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What kind of car should I buy? Late 50s, single woman

I don’t keep up with car TV ads so I don’t know much about marketing directed toward certain target audiences. I want to avoid making a silly choice. I’ve always driven Toyotas and like them but am open to other ideas. I have a 2001 Corolla and don’t want anything much larger, maybe as large as a Camry. I have a bike rack that I put on the trunk to carry my bike to trails and organized rides. I work in a low-level professional position in Washington, DC, live in the suburbs and commute by Metro subway. I’m divorced with grown kids and want to try out online dating.

A new Corolla is almost as large than a 2001 Camry. I would recommend a Toyota Matrix, which is really a station wagon (Hatchback) version of the Corolla. The seats fold down in the back and you can put your bike inside without needing a bike rack.

If you don’t need a hatchback, a new Corolla sedan will be the same great car is has been for over 30 years. Others to consider are Honda Civic, Mazda3 (sedan or hatchback), and Hyundai Elantra. All are easy on gas.

For a single person you will find today’s family cars (Camry, Accord, Hyundai Sonata) very large.

“I’m divorced with grown kids and want to try out online dating.”

Congratulations! I say start living, buy a 3 - 4 year old Miata, put your top down and have some fun. Not only will it put a smile on your face every time you drive, but it will improve your dating life as well (guaranteed).

I second Twotone’s suggestion. Several years ago, my doctor wrote a prescription for me on his prescription pad that stated “For Triedaq’s continued mental health, he should have a Mazda Miata”. Unfortunately, he signed the prescription on the side where it allows a generic substitution and my wife interpreted that to mean that a Toyota Sienna minivan was a legitimte substitute.

If your bike would fit inside a Toyota Matrix, that would be a good generic substitution for the Mazda Miata.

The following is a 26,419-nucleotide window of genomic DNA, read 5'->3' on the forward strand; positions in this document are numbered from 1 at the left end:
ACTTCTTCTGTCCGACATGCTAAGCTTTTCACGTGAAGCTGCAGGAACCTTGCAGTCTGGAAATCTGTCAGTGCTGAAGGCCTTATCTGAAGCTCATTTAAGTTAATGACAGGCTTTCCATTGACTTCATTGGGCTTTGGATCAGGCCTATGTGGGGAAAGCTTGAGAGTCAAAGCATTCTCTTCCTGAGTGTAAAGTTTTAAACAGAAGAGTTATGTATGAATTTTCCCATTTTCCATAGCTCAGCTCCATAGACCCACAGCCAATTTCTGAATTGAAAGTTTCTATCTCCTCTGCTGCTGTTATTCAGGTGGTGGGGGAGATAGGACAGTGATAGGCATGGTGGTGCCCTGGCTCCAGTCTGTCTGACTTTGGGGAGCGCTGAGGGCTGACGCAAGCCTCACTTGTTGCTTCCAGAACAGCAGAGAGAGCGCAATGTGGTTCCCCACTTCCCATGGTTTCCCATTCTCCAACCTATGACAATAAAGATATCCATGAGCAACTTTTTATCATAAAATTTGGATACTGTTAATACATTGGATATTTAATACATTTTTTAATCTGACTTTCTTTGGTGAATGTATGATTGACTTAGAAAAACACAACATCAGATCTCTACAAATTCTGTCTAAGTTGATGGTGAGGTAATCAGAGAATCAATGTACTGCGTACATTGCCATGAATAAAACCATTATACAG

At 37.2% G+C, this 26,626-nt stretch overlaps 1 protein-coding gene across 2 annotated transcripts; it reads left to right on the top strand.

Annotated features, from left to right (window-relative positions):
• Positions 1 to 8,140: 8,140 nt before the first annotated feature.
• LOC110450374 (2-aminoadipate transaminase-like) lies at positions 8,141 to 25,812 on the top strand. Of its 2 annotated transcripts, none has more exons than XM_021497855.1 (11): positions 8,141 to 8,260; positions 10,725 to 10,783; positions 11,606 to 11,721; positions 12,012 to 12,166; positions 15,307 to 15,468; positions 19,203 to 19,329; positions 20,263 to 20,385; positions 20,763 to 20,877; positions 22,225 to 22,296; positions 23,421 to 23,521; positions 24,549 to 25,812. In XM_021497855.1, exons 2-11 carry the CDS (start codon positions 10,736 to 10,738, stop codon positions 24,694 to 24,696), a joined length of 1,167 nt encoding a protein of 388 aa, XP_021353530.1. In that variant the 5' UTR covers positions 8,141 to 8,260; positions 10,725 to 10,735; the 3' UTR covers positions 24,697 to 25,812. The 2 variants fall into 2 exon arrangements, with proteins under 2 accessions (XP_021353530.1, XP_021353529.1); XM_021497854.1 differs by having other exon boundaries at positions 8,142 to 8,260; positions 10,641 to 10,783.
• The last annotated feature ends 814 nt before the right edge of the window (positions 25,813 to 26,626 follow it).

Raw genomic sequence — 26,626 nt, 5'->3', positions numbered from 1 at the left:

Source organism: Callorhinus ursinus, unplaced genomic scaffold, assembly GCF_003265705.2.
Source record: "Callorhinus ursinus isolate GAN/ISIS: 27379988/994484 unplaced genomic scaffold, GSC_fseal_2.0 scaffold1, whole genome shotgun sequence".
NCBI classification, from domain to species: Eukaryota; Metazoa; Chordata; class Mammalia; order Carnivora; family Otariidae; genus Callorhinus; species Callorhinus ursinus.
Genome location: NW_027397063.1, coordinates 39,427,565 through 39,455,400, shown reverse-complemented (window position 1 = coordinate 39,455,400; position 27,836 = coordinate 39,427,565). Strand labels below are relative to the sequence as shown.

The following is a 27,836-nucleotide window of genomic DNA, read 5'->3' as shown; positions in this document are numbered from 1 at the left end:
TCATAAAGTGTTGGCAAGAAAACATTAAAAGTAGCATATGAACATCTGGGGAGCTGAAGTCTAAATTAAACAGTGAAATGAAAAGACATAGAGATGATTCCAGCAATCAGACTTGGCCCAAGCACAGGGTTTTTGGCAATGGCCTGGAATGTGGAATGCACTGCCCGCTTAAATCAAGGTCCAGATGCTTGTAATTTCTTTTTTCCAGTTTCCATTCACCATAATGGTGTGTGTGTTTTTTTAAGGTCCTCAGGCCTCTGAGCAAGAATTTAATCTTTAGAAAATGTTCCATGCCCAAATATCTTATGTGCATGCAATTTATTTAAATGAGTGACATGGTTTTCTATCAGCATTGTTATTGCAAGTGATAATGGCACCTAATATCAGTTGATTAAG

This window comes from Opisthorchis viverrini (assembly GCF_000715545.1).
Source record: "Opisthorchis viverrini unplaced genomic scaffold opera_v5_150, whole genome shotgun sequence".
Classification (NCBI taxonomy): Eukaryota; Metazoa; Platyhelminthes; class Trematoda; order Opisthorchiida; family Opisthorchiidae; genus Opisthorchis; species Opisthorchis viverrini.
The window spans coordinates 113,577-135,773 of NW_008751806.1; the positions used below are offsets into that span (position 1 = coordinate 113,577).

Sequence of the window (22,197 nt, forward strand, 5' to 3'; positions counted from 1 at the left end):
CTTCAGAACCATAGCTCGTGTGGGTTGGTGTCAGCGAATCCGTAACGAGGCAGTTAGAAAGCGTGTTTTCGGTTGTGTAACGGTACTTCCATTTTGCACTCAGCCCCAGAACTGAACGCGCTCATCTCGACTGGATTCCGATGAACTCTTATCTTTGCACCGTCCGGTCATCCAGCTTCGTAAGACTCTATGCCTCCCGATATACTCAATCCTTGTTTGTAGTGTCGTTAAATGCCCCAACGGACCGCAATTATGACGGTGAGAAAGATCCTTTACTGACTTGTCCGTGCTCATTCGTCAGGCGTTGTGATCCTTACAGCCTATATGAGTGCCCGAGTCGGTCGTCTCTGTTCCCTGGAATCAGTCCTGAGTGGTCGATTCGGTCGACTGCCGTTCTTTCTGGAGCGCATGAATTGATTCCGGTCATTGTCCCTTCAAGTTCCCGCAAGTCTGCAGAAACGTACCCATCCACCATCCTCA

Miata is a great choice, especially in sunny southern California. However, in DC with the possibility of driving to work in blisteringly cold weather and snow, a Subaru BRZ or Scion FR-S will show a fine taste in automobile with less compromise

What’s wrong with your Corolla? You seem to imply that a car will help your online dating. Men in their 50s don’t give a damn what car you drive. Just have a clean car and that’s all you need to do in that department.

Mazda 3 is a good choice. pretty good mpg with the skyactiv engine

The Miata is available with a folding hardtop that seals up nice and snug. Not that I’m saying you should get one, but if you like the idea of a convertible, they do make a Miata for places with winters.

I’m very happy with my new Hyundai Elantra GT hatchback. It has a nicer interior and a few more extras than a Toyota Matrix, Kia Forte, Ford Focus, or Mazda3 (our second choice). We were specifically looking at hatchbacks but those cars also come as sedans, plus a few more (Civic, Sentra). It’s a very good class of cars, as are the next size up. The Matrix is the Corolla hatchback.

What’s surprising is how few duds there are out there, at least among foreign makes. The US brands were doing better but have been backsliding of late. For reliability reasons (per Consumer Reports) I’d avoid the Focus and Chevy Cruze and Sonic. The Dodge Dart is still too new to say, but I found its interior unimpressive,with a lot of sloppy seams and an overall nineties Pontiac vibe (in a bad way.) I hope the US car industry ups their reliability because those cars have some good qualities.